The plot couldn't be simpler or its attack on capital punishment (and the act of killing in general) more direct - a senseless, violent, almost botched murder is followed by a cold, ... See full summary »
The first part of Kieslowski's trilogy on France's national motto: Liberty, Equality, and Fraternity. 'Blue' is the story of Julie who loses her husband, an acclaimed composer and her young daughter in a car accident. The film's theme of liberty is manifested in Julie's attempt to start life anew, free of personal commitments, belongings, grief or love. She intends to numb herself by withdrawing from the world and living completely independently, anonymously and in solitude in the Parisian metropolis. Despite her intentions, people from her former and present life intrude with their own needs. However, the reality created by the people who need and care about her, a surprising discovery and the music around which the film revolves heal Julie and draws her back to the land of the living.Written by
At one point, we see Julie carrying a box which, as a close-up shows, has prominently written across it the word "blanco", Spanish for white; in the next shot we are looking at her from behind, and she pauses in the street as a man in blue passes her on her left and a woman in red passes her on her right. This is a subtle reference to the structure of the Three Colours trilogy - blue, white, red, in that order, mirroring the French flag. In another scene, children in red and white bathing suits run out and jump in the blue swimming pool. See more »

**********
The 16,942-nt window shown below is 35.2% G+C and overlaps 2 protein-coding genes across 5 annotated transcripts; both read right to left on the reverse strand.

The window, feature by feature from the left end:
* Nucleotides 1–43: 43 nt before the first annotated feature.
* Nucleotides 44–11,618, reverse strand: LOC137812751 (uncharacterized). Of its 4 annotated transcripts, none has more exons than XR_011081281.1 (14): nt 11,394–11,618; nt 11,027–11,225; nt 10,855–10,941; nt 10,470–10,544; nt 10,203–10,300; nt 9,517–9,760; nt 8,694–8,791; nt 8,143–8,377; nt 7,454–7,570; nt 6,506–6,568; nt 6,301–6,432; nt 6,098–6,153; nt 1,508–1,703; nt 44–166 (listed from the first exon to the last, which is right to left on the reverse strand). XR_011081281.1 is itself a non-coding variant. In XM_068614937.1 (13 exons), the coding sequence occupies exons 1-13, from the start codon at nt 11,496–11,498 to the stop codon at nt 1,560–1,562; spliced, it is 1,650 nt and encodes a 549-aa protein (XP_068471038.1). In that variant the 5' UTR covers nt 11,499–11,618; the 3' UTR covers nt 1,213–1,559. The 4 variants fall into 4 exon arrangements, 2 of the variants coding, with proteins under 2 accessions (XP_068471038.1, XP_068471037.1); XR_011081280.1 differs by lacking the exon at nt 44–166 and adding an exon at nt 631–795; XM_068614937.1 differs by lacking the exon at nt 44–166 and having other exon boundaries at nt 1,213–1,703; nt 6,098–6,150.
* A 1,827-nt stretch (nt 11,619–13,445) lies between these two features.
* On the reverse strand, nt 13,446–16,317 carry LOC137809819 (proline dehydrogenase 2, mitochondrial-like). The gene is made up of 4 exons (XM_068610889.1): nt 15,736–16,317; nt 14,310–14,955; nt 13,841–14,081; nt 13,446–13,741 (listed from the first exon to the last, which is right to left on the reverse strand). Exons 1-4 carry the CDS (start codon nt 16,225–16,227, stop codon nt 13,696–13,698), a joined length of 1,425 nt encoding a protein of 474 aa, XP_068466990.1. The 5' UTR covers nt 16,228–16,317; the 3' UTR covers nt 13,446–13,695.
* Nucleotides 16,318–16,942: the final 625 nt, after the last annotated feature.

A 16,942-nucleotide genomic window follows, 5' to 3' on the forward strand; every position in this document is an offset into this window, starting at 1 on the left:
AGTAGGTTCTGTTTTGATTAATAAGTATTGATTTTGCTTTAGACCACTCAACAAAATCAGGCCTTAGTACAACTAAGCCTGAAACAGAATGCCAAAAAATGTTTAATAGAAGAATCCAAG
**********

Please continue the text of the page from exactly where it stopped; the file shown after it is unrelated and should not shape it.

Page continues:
The speech given at the funeral states Julie's daughter's age as 5, but the dates on the coffin (26/04/1985 - 07/09/1992) would make her 7 years old. See more »
Now I have only one thing left to do: nothing. I don't want any belongings, any memories. No friends, no love. Those are all traps.
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The final credit says in French, "We thank Alfa Romeo who allowed the scene of the accident to the Alfa 164 whose dynamics are of course purely imaginary." See more »
Carefully directed, with attention to both detail and colour, the film is amazing on a visual scope, but it is also powerful on an emotional scope with a number of very intense and moving scenes. It is a story of coping with grief, with characters fleshed out through facial expressions rather than words and actions, and Binoche is a fine choice for the lead. The intriguing music score and fade-to-black editing provide the film with an interesting sensation, in particular alongside the cinematography and lighting, used cleverly to keep things in and out of focus. Kieslowski also plays with sound in an interesting manner, and it is hard to flaw the film on anything. We are told nothing of the background of our protagonist, the supporting characters at times appear haphazardly thrown around, and yes, there is a lot of meandering and not much story, but this surely depicts the state of mind of the protagonist. Really, it is hard to say anything against this film, as it is so well made and moving that it is really just fine viewing. The first entry in a trilogy of films, it was followed in 1994 by 'Trois Couleurs: Blanc'.
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